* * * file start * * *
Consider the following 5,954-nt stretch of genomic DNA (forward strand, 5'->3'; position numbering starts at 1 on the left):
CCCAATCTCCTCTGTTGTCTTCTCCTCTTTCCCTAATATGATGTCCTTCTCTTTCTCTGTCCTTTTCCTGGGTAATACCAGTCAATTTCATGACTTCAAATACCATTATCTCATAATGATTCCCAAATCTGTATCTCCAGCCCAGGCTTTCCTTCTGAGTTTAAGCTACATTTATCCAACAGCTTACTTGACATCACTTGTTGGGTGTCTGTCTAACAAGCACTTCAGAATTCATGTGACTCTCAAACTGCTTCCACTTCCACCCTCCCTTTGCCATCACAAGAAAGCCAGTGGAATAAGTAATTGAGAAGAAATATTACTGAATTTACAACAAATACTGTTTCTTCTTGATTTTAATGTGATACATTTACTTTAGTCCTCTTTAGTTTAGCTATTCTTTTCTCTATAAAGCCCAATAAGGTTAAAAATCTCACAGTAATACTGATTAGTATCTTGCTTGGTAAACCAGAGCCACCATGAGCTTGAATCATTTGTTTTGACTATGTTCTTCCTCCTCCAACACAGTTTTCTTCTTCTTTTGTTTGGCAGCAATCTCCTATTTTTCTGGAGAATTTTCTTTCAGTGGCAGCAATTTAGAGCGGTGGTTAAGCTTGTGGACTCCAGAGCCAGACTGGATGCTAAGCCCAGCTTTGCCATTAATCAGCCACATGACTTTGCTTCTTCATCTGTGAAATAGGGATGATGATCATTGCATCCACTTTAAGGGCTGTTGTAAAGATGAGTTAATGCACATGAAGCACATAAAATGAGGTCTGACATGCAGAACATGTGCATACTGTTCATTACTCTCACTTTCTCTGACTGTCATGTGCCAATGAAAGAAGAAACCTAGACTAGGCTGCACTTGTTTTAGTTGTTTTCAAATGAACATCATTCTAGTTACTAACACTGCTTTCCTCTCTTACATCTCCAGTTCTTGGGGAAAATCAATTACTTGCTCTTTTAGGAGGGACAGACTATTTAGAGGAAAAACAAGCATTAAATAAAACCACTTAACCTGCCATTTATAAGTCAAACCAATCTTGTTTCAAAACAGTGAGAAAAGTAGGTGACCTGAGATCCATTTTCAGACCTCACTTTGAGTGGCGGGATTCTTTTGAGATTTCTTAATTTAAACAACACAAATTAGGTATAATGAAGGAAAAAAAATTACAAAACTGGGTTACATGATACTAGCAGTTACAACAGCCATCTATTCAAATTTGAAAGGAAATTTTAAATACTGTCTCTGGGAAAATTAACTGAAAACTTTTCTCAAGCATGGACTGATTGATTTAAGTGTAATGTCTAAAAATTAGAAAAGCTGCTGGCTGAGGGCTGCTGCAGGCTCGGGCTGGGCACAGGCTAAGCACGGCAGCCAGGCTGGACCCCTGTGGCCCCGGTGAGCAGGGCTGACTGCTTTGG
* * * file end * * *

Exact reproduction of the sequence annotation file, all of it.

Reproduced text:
Consider the following 5,954-nt stretch of genomic DNA (forward strand, 5'->3'; position numbering starts at 1 on the left):
CCCAATCTCCTCTGTTGTCTTCTCCTCTTTCCCTAATATGATGTCCTTCTCTTTCTCTGTCCTTTTCCTGGGTAATACCAGTCAATTTCATGACTTCAAATACCATTATCTCATAATGATTCCCAAATCTGTATCTCCAGCCCAGGCTTTCCTTCTGAGTTTAAGCTACATTTATCCAACAGCTTACTTGACATCACTTGTTGGGTGTCTGTCTAACAAGCACTTCAGAATTCATGTGACTCTCAAACTGCTTCCACTTCCACCCTCCCTTTGCCATCACAAGAAAGCCAGTGGAATAAGTAATTGAGAAGAAATATTACTGAATTTACAACAAATACTGTTTCTTCTTGATTTTAATGTGATACATTTACTTTAGTCCTCTTTAGTTTAGCTATTCTTTTCTCTATAAAGCCCAATAAGGTTAAAAATCTCACAGTAATACTGATTAGTATCTTGCTTGGTAAACCAGAGCCACCATGAGCTTGAATCATTTGTTTTGACTATGTTCTTCCTCCTCCAACACAGTTTTCTTCTTCTTTTGTTTGGCAGCAATCTCCTATTTTTCTGGAGAATTTTCTTTCAGTGGCAGCAATTTAGAGCGGTGGTTAAGCTTGTGGACTCCAGAGCCAGACTGGATGCTAAGCCCAGCTTTGCCATTAATCAGCCACATGACTTTGCTTCTTCATCTGTGAAATAGGGATGATGATCATTGCATCCACTTTAAGGGCTGTTGTAAAGATGAGTTAATGCACATGAAGCACATAAAATGAGGTCTGACATGCAGAACATGTGCATACTGTTCATTACTCTCACTTTCTCTGACTGTCATGTGCCAATGAAAGAAGAAACCTAGACTAGGCTGCACTTGTTTTAGTTGTTTTCAAATGAACATCATTCTAGTTACTAACACTGCTTTCCTCTCTTACATCTCCAGTTCTTGGGGAAAATCAATTACTTGCTCTTTTAGGAGGGACAGACTATTTAGAGGAAAAACAAGCATTAAATAAAACCACTTAACCTGCCATTTATAAGTCAAACCAATCTTGTTTCAAAACAGTGAGAAAAGTAGGTGACCTGAGATCCATTTTCAGACCTCACTTTGAGTGGCGGGATTCTTTTGAGATTTCTTAATTTAAACAACACAAATTAGGTATAATGAAGGAAAAAAAATTACAAAACTGGGTTACATGATACTAGCAGTTACAACAGCCATCTATTCAAATTTGAAAGGAAATTTTAAATACTGTCTCTGGGAAAATTAACTGAAAACTTTTCTCAAGCATGGACTGATTGATTTAAGTGTAATGTCTAAAAATTAGAAAAGCTGCTGGCTGAGGGCTGCTGCAGGCTCGGGCTGGGCACAGGCTAAGCACGGCAGCCAGGCTGGACCCCTGTGGCCCCGGTGAGCAGGGCTGACTGCTTTGG